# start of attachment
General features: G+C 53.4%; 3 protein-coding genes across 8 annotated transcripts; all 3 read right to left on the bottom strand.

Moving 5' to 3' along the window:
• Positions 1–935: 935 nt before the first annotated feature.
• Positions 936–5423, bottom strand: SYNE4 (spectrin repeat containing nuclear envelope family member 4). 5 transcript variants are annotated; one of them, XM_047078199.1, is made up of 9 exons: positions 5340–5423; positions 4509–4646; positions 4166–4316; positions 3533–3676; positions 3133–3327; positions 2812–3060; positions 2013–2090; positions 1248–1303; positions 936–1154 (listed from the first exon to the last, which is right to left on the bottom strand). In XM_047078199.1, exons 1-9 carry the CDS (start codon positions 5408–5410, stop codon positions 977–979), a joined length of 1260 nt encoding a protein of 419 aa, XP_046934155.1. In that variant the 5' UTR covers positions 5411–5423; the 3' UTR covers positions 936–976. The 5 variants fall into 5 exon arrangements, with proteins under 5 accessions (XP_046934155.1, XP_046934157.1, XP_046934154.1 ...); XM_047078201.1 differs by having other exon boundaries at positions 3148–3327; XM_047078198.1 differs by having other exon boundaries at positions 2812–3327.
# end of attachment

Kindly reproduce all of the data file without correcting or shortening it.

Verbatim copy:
General features: G+C 53.4%; 3 protein-coding genes across 8 annotated transcripts; all 3 read right to left on the bottom strand.

Moving 5' to 3' along the window:
• Positions 1–935: 935 nt before the first annotated feature.
• Positions 936–5423, bottom strand: SYNE4 (spectrin repeat containing nuclear envelope family member 4). 5 transcript variants are annotated; one of them, XM_047078199.1, is made up of 9 exons: positions 5340–5423; positions 4509–4646; positions 4166–4316; positions 3533–3676; positions 3133–3327; positions 2812–3060; positions 2013–2090; positions 1248–1303; positions 936–1154 (listed from the first exon to the last, which is right to left on the bottom strand). In XM_047078199.1, exons 1-9 carry the CDS (start codon positions 5408–5410, stop codon positions 977–979), a joined length of 1260 nt encoding a protein of 419 aa, XP_046934155.1. In that variant the 5' UTR covers positions 5411–5423; the 3' UTR covers positions 936–976. The 5 variants fall into 5 exon arrangements, with proteins under 5 accessions (XP_046934155.1, XP_046934157.1, XP_046934154.1 ...); XM_047078201.1 differs by having other exon boundaries at positions 3148–3327; XM_047078198.1 differs by having other exon boundaries at positions 2812–3327.